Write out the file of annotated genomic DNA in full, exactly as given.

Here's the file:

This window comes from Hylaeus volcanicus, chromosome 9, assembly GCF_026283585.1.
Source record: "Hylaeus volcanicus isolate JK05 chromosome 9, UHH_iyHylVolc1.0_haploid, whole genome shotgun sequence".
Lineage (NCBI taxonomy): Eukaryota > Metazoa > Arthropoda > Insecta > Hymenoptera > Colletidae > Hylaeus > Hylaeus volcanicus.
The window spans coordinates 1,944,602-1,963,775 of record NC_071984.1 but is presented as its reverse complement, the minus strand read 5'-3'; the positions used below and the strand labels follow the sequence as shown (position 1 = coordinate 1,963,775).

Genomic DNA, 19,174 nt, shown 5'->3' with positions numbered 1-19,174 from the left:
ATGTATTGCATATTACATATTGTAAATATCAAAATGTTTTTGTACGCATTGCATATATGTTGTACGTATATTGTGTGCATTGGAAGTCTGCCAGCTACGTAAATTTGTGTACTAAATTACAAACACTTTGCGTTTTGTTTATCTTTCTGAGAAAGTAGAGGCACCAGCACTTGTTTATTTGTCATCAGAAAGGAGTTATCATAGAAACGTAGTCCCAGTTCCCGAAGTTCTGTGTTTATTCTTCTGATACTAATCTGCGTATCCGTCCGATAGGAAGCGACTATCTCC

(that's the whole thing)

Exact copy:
This window comes from Hylaeus volcanicus, chromosome 9, assembly GCF_026283585.1.
Source record: "Hylaeus volcanicus isolate JK05 chromosome 9, UHH_iyHylVolc1.0_haploid, whole genome shotgun sequence".
Lineage (NCBI taxonomy): Eukaryota > Metazoa > Arthropoda > Insecta > Hymenoptera > Colletidae > Hylaeus > Hylaeus volcanicus.
The window spans coordinates 1,944,602-1,963,775 of record NC_071984.1 but is presented as its reverse complement, the minus strand read 5'-3'; the positions used below and the strand labels follow the sequence as shown (position 1 = coordinate 1,963,775).

Genomic DNA, 19,174 nt, shown 5'->3' with positions numbered 1-19,174 from the left:
ATGTATTGCATATTACATATTGTAAATATCAAAATGTTTTTGTACGCATTGCATATATGTTGTACGTATATTGTGTGCATTGGAAGTCTGCCAGCTACGTAAATTTGTGTACTAAATTACAAACACTTTGCGTTTTGTTTATCTTTCTGAGAAAGTAGAGGCACCAGCACTTGTTTATTTGTCATCAGAAAGGAGTTATCATAGAAACGTAGTCCCAGTTCCCGAAGTTCTGTGTTTATTCTTCTGATACTAATCTGCGTATCCGTCCGATAGGAAGCGACTATCTCC